Yesterday Derek and I hiked the Benton Falls Trail, which is over an hour away from Chattanooga. Benton Falls is located in the Chilhowee Recreational Area, part of the Cherokee National Forest.
Benton Falls is a popular trail because it is a relatively easy hike ending with a gorgeous waterfall. The trails in the area are heavily trafficked, partially because the area is home to a campground. There is a day use area with picnic tables, grills, and a man made lake with a beach. If you are visiting, it costs $3 to park. There are envelopes at the information kiosk in which to put your money in.
I like to research before we go out on any new hike. I look at pictures, read reviews, and even try to watch YouTube videos, if they are available. During one video, taken during the summer, I was shocked to see how many people there were at Benton Falls. Because of this, we left at 6:30 in the morning.
On the way into the Chilhowee Recreational Area, Oswald Road features a few overlooks. We stopped at these to break up the winding, slow drive in to the trail head. The overlooks are absolutely gorgeous, featuring views of Sugarloaf Mountain, Ocoee River, and part of the Blue Ridge Mountains.
The hike is a mostly flat path, and the trail is three miles total (1.5 miles there and back.) The trail only gets rocky toward the end, when you descend by the falls.
There is a spot where you can see the top of the falls flowing down. Derek found a path that lead to the middle of the falls, where you could stand next to the edge. It was cool (and wet)!
Derek and I have seen a lot of waterfalls on our hikes, and I think Benton Falls is the prettiest. It is a 65-foot waterfall, and it flows down over rocks that are in a stair-like pattern, which makes for a pretty water flow.
The water was flowing well when we went, but the pool of water at the bottom wasn’t so high that we were still able to walk across some of the bigger rocks out in front.
What I like best about Benton Falls is that you can get close to the water, if you want. We were able to walk right on the lowest ledge, and feel the water spraying us. I imagine that a lot of people hike here in the summer with their bathing suits on. The water is sure to feel good in the summer heat.
It was a good call to arrive early in the morning. We arrived at the trail head at exactly 8 a.m., and we did not see a single soul on our entire hike in. We had the waterfall to ourselves the entire time, which was at least 30 minutes. We started to see a steady stream of people while hiking the trail back to the parking lot.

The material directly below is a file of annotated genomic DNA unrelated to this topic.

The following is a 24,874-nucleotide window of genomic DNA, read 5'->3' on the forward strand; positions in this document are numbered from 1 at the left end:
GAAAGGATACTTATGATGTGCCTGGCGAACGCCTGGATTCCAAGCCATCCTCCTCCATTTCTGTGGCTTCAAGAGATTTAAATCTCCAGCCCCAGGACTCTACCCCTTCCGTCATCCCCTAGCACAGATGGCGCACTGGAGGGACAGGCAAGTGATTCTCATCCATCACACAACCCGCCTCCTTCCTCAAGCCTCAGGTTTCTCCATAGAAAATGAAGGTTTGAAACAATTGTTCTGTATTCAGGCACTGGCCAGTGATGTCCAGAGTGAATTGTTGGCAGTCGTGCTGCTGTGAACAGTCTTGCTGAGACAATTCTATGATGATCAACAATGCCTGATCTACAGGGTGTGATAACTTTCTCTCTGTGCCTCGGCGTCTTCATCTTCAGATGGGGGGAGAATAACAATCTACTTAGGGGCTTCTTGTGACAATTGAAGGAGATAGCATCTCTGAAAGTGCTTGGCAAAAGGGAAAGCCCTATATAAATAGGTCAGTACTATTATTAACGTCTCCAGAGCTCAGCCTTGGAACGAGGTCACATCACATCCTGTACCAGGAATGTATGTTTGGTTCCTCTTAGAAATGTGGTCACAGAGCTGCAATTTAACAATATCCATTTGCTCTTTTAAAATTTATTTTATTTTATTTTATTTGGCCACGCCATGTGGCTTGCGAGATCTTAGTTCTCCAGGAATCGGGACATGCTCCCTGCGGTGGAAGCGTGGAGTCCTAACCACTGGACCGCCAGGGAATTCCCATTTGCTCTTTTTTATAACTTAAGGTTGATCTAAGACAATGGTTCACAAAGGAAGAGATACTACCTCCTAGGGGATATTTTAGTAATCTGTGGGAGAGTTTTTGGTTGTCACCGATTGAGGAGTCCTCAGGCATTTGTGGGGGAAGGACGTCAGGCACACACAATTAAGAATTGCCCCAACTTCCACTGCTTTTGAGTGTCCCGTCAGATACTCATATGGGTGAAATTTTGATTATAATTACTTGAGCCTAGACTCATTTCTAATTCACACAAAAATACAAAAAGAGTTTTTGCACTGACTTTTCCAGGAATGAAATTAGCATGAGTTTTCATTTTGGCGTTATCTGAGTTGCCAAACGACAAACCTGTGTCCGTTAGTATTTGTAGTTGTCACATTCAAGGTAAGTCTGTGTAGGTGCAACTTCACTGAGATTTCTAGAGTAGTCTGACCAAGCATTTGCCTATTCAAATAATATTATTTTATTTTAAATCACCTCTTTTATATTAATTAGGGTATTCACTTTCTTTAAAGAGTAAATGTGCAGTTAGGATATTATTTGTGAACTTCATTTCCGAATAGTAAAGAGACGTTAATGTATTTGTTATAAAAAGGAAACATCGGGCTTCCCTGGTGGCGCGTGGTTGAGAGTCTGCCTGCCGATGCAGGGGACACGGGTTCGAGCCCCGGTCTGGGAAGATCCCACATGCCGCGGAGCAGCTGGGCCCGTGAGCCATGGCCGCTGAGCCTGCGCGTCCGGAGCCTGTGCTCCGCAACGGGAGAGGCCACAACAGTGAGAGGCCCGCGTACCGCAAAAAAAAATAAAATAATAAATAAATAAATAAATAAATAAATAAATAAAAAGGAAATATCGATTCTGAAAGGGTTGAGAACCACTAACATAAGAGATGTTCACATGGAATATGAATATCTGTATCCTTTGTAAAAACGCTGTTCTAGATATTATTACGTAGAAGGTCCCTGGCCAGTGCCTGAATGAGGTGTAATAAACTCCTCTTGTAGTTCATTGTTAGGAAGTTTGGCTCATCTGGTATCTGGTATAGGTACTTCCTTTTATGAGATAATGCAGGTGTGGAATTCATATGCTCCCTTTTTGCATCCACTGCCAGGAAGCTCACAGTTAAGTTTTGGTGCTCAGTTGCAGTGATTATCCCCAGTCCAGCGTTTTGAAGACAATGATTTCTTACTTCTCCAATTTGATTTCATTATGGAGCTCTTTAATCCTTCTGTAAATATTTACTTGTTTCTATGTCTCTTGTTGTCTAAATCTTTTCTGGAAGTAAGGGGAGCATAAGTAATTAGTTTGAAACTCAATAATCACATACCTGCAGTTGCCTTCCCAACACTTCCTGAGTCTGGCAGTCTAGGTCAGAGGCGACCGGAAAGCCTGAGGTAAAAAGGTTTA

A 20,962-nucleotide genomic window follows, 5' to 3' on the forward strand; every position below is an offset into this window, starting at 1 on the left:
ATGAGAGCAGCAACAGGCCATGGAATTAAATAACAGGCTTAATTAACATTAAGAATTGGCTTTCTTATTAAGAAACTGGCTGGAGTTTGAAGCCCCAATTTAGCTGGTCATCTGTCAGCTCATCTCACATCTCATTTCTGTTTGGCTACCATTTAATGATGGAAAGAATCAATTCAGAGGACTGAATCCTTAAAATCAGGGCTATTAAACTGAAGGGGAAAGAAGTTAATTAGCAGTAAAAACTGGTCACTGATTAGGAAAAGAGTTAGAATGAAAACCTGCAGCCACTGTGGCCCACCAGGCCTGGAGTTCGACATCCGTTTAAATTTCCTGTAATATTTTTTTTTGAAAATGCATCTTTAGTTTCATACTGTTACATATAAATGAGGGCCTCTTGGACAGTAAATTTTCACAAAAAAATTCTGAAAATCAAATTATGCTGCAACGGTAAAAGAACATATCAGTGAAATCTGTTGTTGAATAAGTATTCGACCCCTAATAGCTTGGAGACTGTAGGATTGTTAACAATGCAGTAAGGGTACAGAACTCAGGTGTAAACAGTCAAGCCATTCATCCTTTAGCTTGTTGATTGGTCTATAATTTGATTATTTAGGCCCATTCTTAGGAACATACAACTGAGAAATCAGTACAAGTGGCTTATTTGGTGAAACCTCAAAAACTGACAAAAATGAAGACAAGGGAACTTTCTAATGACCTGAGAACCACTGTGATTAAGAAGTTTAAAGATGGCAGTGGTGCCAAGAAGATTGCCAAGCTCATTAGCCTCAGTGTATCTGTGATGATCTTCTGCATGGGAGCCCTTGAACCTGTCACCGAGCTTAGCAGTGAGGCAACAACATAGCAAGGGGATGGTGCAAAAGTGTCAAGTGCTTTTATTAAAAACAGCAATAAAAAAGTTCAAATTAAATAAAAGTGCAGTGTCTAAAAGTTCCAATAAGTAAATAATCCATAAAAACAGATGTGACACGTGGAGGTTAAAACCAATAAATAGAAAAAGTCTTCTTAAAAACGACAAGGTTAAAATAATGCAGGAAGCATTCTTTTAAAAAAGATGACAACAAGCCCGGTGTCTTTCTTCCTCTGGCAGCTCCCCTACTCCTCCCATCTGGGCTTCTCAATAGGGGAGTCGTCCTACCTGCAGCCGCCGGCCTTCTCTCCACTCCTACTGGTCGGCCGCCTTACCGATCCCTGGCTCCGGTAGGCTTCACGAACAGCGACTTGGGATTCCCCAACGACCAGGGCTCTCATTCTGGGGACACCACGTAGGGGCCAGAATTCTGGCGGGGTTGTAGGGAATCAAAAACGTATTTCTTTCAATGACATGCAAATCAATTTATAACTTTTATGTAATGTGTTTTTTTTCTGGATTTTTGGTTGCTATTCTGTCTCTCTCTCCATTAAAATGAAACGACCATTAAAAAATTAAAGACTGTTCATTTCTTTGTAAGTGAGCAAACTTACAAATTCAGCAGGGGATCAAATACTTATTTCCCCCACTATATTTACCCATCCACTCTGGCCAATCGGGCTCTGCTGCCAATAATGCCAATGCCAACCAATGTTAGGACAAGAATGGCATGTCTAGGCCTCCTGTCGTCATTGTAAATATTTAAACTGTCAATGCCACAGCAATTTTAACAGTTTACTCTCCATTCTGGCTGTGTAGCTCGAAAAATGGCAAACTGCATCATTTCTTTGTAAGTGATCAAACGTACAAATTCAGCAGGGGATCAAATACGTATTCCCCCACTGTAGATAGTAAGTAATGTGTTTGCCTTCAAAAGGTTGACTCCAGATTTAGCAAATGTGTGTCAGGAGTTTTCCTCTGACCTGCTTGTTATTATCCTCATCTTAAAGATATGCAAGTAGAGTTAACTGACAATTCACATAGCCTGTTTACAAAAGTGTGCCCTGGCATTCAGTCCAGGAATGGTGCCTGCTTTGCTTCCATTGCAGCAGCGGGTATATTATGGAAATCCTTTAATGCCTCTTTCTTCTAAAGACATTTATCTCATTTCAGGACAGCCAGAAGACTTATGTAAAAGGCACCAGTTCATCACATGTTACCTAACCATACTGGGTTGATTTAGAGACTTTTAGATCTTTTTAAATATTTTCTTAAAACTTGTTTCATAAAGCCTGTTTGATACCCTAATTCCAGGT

A few months ago, during the winter, Derek said to me, “I want to go camping.”
We have both camped in a number of ways. Derek was a Boy Scout. My grandparents had a camper, and they would have a reserved spot for the whole summer. We have both camped together during Civil War reenactments, in a canvas tent. However, this was the first time we have camped together on our own, with a tent meant for modern camping.
After purchasing the basic equipment, and borrowing quite a bit from my parent’s old reenacting stash, we booked a site at Chester Frost Park.
Chester Frost Park is a Hamilton County Park in Hixon, located on the edge of Chickamauga Lake. Dallas Bay is on the opposite side. The park consists of two islands, connected by a causeway.
Our camp site was right on the edge of the water. There are different types of campsites to choose from, including grass/dirt or gravel lots. Our lot was gravel. Some sites are more primitive than others. Ours came with water and electric hookup.
We bought a pop up tent, which is perfect for beginner campers like us. I was concerned that it would take forever to figure out how to fold it back up at the end of the trip, but there were directions to follow that were easy. The tent looks small, but it was just spacious enough for the two of us, even Derek who is six feet tall.
The camp site also had a fire ring with an attached grill and a picnic table. We cooked most of our meals over the fire, with the exception of dinner the night we arrived, and sandwiches for lunch the next day. We also made s’mores as well, and had plenty of cups of hot tea.
Our campsite had a two-night minimum stay. We arrived on Friday evening and left mid-morning on Sunday. I am not sure if there are other sites which allow one-night reservations.
Since we were only 20 minutes from home, on Saturday afternoon we went back home to feed our cats. I am glad we had this excuse, because we had forgotten some cooking utensils!
The only downside to Chester Frost Park is that there aren’t many amenities, activity-wise. There is a sand beach and a few playgrounds, but that was it. I think there may be more programs during the summer high season. I wish, being on the water, that there was a place to rent kayaks. You could only go on the water if you had your own and brought it from home.
However, we still had a good time, and it was a good first trip for us to work out the kinks.
For instance, we’re going to have to figure out the bedding situation. We both had ground mats, but those, with a ground cloth underneath, did not help to make the gravel pebbles any less hard under our backs. On the second night we slept on top of the sleeping bag and used our extra blanket as cover, which seemed to help a bit, but then the new problem arised of being cold! This will not be an issue as the temperatures rise, though.